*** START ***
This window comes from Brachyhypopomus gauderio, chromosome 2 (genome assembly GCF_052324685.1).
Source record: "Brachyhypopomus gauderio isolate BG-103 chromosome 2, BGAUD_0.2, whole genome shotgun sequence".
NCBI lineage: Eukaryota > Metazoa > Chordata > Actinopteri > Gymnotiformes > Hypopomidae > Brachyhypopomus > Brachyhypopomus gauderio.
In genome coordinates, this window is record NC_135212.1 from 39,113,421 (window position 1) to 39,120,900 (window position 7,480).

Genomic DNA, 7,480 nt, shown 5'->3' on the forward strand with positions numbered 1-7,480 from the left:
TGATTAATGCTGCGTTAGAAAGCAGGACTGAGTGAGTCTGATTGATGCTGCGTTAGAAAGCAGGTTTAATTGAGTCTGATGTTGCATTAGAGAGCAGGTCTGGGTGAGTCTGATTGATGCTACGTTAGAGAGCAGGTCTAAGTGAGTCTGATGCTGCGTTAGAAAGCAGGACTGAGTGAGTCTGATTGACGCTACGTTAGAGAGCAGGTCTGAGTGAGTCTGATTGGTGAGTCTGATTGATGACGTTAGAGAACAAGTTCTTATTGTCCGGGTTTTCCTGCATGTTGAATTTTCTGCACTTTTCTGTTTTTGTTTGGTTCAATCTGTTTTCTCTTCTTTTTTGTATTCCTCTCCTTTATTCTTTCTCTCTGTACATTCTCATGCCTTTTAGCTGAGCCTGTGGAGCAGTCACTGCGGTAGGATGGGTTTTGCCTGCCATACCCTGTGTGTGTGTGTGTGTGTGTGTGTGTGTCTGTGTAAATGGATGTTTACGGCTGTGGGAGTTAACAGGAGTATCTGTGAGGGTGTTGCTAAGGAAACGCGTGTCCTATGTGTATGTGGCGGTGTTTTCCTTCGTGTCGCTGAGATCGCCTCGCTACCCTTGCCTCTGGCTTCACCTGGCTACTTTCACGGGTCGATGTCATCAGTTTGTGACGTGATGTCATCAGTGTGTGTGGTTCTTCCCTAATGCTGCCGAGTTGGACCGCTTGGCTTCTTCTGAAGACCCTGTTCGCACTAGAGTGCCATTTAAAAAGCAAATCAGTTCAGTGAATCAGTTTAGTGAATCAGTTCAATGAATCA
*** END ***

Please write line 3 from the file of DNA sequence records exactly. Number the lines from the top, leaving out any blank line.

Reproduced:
NCBI lineage: Eukaryota > Metazoa > Chordata > Actinopteri > Gymnotiformes > Hypopomidae > Brachyhypopomus > Brachyhypopomus gauderio.